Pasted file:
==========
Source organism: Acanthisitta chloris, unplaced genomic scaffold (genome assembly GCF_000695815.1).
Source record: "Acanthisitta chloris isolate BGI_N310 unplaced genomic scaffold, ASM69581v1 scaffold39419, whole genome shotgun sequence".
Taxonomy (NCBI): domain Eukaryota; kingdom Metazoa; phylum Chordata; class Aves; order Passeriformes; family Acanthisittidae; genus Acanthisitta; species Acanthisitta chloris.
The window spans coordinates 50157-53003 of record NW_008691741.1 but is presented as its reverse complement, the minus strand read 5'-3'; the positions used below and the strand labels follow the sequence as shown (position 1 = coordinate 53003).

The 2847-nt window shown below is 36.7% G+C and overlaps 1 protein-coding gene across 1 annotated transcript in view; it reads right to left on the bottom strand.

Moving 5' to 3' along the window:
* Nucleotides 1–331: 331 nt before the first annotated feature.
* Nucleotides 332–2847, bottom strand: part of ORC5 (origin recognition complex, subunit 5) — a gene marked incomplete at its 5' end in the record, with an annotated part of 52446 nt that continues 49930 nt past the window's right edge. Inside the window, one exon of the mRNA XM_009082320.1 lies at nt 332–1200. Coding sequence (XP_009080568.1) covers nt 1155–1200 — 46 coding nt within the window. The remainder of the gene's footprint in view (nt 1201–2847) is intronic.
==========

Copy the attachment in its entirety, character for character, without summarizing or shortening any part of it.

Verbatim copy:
Source organism: Acanthisitta chloris, unplaced genomic scaffold (genome assembly GCF_000695815.1).
Source record: "Acanthisitta chloris isolate BGI_N310 unplaced genomic scaffold, ASM69581v1 scaffold39419, whole genome shotgun sequence".
Taxonomy (NCBI): domain Eukaryota; kingdom Metazoa; phylum Chordata; class Aves; order Passeriformes; family Acanthisittidae; genus Acanthisitta; species Acanthisitta chloris.
The window spans coordinates 50157-53003 of record NW_008691741.1 but is presented as its reverse complement, the minus strand read 5'-3'; the positions used below and the strand labels follow the sequence as shown (position 1 = coordinate 53003).

The 2847-nt window shown below is 36.7% G+C and overlaps 1 protein-coding gene across 1 annotated transcript in view; it reads right to left on the bottom strand.

Moving 5' to 3' along the window:
* Nucleotides 1–331: 331 nt before the first annotated feature.
* Nucleotides 332–2847, bottom strand: part of ORC5 (origin recognition complex, subunit 5) — a gene marked incomplete at its 5' end in the record, with an annotated part of 52446 nt that continues 49930 nt past the window's right edge. Inside the window, one exon of the mRNA XM_009082320.1 lies at nt 332–1200. Coding sequence (XP_009080568.1) covers nt 1155–1200 — 46 coding nt within the window. The remainder of the gene's footprint in view (nt 1201–2847) is intronic.